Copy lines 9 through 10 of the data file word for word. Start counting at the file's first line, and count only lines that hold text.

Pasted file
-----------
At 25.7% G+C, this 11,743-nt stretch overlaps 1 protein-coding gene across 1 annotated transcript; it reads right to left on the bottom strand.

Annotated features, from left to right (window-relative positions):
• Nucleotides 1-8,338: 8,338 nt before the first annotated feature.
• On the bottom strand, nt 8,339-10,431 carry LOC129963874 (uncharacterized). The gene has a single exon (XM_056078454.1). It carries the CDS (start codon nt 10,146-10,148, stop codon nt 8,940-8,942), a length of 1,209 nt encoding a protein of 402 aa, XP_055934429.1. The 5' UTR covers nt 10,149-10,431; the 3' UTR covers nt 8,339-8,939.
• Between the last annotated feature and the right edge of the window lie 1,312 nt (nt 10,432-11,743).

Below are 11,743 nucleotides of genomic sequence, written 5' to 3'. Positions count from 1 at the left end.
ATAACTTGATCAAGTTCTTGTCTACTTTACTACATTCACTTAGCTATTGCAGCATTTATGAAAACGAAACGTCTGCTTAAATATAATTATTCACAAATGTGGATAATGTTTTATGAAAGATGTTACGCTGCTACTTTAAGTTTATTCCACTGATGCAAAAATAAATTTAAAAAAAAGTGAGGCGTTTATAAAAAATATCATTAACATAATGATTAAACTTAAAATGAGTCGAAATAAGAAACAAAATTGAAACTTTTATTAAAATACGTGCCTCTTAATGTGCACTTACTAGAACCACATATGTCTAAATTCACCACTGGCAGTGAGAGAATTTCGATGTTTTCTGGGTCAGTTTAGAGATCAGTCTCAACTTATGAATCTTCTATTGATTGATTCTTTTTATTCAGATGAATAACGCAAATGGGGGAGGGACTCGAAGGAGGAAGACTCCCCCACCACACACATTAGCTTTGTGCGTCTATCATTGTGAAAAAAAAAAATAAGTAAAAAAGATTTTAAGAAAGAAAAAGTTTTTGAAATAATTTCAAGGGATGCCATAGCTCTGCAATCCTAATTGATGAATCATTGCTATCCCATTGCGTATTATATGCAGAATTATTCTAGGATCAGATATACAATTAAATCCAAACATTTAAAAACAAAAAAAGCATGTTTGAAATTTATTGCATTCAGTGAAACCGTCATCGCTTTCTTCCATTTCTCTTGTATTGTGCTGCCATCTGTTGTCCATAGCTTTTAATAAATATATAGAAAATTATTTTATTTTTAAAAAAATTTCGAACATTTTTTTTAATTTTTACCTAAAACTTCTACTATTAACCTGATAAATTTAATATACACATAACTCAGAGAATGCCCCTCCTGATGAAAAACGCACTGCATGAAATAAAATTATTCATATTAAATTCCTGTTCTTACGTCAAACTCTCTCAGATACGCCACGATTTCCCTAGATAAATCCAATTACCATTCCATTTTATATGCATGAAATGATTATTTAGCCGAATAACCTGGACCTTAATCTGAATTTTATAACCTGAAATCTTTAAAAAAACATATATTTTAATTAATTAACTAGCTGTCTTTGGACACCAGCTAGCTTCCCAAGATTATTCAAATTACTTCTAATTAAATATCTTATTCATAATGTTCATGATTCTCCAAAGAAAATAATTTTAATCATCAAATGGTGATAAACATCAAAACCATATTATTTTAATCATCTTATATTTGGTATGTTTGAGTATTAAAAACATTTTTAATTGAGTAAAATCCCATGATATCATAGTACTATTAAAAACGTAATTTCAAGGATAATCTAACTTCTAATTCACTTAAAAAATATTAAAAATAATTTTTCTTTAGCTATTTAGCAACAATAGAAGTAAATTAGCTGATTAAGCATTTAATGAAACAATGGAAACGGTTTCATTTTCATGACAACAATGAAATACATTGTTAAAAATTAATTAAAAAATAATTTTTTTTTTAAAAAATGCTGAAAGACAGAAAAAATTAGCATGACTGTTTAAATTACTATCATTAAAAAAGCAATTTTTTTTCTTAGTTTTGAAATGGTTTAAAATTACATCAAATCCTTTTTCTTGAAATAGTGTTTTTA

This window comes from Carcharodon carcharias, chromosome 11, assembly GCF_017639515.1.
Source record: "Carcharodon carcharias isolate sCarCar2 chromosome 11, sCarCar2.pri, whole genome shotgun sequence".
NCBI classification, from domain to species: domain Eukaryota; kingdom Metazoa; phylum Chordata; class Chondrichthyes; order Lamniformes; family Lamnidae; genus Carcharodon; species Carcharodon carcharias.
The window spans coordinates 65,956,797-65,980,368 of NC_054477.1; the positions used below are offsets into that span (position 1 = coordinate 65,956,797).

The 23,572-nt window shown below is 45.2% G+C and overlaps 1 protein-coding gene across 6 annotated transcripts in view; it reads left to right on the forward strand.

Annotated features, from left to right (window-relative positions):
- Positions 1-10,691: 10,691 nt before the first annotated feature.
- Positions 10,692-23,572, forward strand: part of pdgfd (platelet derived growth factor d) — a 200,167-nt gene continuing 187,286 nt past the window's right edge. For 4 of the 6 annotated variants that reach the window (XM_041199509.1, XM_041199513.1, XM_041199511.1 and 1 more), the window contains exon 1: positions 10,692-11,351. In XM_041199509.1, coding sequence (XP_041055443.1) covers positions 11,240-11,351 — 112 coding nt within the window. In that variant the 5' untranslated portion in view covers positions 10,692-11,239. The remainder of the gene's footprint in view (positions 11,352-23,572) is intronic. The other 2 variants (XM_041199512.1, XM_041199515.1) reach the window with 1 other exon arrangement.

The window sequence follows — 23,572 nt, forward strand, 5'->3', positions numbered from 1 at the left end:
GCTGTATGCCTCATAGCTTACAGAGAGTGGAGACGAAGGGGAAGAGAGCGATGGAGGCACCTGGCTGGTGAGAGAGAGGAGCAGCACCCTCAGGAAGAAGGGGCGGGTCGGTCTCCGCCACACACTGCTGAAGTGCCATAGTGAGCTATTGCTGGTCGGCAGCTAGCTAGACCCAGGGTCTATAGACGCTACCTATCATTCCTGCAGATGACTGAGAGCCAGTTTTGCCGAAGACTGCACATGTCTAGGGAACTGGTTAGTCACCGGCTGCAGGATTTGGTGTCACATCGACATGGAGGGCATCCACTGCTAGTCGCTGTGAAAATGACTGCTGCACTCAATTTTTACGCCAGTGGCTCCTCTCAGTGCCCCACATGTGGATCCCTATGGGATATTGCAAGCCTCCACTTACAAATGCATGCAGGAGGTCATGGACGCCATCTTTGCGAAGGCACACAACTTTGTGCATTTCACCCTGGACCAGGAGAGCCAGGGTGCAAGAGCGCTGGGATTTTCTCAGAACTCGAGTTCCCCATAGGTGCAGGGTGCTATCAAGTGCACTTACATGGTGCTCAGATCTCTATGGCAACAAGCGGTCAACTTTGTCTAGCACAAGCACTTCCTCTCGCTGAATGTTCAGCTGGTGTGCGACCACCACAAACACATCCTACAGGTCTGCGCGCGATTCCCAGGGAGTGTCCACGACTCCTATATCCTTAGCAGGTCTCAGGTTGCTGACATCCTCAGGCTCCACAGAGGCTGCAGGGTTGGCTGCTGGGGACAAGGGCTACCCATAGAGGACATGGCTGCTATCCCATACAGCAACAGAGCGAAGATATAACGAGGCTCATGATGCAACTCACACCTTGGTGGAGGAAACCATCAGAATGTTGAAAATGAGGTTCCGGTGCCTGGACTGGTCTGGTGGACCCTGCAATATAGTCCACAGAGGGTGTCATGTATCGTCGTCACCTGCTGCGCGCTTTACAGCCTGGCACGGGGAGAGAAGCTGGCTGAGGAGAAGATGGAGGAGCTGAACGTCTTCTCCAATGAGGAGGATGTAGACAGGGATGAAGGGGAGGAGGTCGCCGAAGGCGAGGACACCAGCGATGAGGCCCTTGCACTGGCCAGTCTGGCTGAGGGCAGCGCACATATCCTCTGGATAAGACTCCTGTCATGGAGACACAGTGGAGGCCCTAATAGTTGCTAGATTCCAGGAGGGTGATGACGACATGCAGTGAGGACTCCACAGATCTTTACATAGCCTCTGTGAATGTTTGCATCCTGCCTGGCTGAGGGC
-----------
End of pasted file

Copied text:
Source record: "Carcharodon carcharias isolate sCarCar2 chromosome 11, sCarCar2.pri, whole genome shotgun sequence".
NCBI classification, from domain to species: domain Eukaryota; kingdom Metazoa; phylum Chordata; class Chondrichthyes; order Lamniformes; family Lamnidae; genus Carcharodon; species Carcharodon carcharias.